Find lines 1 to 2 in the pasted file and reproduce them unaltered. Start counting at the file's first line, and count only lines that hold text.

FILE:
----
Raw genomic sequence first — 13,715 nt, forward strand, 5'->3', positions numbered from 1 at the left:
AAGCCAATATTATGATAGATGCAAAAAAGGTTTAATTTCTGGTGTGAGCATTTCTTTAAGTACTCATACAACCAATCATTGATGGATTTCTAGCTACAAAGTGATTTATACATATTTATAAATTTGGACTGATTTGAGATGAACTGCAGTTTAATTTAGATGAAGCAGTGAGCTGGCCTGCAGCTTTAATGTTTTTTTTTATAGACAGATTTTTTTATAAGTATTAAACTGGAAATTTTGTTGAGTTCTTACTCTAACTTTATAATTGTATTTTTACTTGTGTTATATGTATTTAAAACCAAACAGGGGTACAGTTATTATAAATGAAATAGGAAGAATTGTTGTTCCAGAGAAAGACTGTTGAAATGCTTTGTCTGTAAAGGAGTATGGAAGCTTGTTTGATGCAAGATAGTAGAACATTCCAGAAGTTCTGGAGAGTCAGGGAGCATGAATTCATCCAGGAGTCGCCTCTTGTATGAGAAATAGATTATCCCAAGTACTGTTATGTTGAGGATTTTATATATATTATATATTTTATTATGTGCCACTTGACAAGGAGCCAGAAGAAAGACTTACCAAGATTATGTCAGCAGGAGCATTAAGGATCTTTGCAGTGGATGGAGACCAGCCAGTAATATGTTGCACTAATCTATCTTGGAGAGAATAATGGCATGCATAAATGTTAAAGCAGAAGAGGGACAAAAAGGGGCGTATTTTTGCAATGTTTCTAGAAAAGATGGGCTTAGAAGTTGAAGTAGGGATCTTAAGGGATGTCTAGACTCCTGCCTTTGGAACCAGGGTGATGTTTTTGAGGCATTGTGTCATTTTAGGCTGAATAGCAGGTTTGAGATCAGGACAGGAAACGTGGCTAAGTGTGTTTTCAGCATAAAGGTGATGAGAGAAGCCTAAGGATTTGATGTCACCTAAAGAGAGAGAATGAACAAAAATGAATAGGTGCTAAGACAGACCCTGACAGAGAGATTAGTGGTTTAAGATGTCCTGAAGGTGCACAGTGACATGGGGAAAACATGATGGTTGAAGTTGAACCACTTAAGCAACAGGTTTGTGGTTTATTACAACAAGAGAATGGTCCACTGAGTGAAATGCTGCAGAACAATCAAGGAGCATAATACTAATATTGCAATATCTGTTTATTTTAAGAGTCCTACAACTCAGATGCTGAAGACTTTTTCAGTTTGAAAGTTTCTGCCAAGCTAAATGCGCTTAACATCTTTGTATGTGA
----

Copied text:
Raw genomic sequence first — 13,715 nt, forward strand, 5'->3', positions numbered from 1 at the left:
AAGCCAATATTATGATAGATGCAAAAAAGGTTTAATTTCTGGTGTGAGCATTTCTTTAAGTACTCATACAACCAATCATTGATGGATTTCTAGCTACAAAGTGATTTATACATATTTATAAATTTGGACTGATTTGAGATGAACTGCAGTTTAATTTAGATGAAGCAGTGAGCTGGCCTGCAGCTTTAATGTTTTTTTTTATAGACAGATTTTTTTATAAGTATTAAACTGGAAATTTTGTTGAGTTCTTACTCTAACTTTATAATTGTATTTTTACTTGTGTTATATGTATTTAAAACCAAACAGGGGTACAGTTATTATAAATGAAATAGGAAGAATTGTTGTTCCAGAGAAAGACTGTTGAAATGCTTTGTCTGTAAAGGAGTATGGAAGCTTGTTTGATGCAAGATAGTAGAACATTCCAGAAGTTCTGGAGAGTCAGGGAGCATGAATTCATCCAGGAGTCGCCTCTTGTATGAGAAATAGATTATCCCAAGTACTGTTATGTTGAGGATTTTATATATATTATATATTTTATTATGTGCCACTTGACAAGGAGCCAGAAGAAAGACTTACCAAGATTATGTCAGCAGGAGCATTAAGGATCTTTGCAGTGGATGGAGACCAGCCAGTAATATGTTGCACTAATCTATCTTGGAGAGAATAATGGCATGCATAAATGTTAAAGCAGAAGAGGGACAAAAAGGGGCGTATTTTTGCAATGTTTCTAGAAAAGATGGGCTTAGAAGTTGAAGTAGGGATCTTAAGGGATGTCTAGACTCCTGCCTTTGGAACCAGGGTGATGTTTTTGAGGCATTGTGTCATTTTAGGCTGAATAGCAGGTTTGAGATCAGGACAGGAAACGTGGCTAAGTGTGTTTTCAGCATAAAGGTGATGAGAGAAGCCTAAGGATTTGATGTCACCTAAAGAGAGAGAATGAACAAAAATGAATAGGTGCTAAGACAGACCCTGACAGAGAGATTAGTGGTTTAAGATGTCCTGAAGGTGCACAGTGACATGGGGAAAACATGATGGTTGAAGTTGAACCACTTAAGCAACAGGTTTGTGGTTTATTACAACAAGAGAATGGTCCACTGAGTGAAATGCTGCAGAACAATCAAGGAGCATAATACTAATATTGCAATATCTGTTTATTTTAAGAGTCCTACAACTCAGATGCTGAAGACTTTTTCAGTTTGAAAGTTTCTGCCAAGCTAAATGCGCTTAACATCTTTGTATGTGA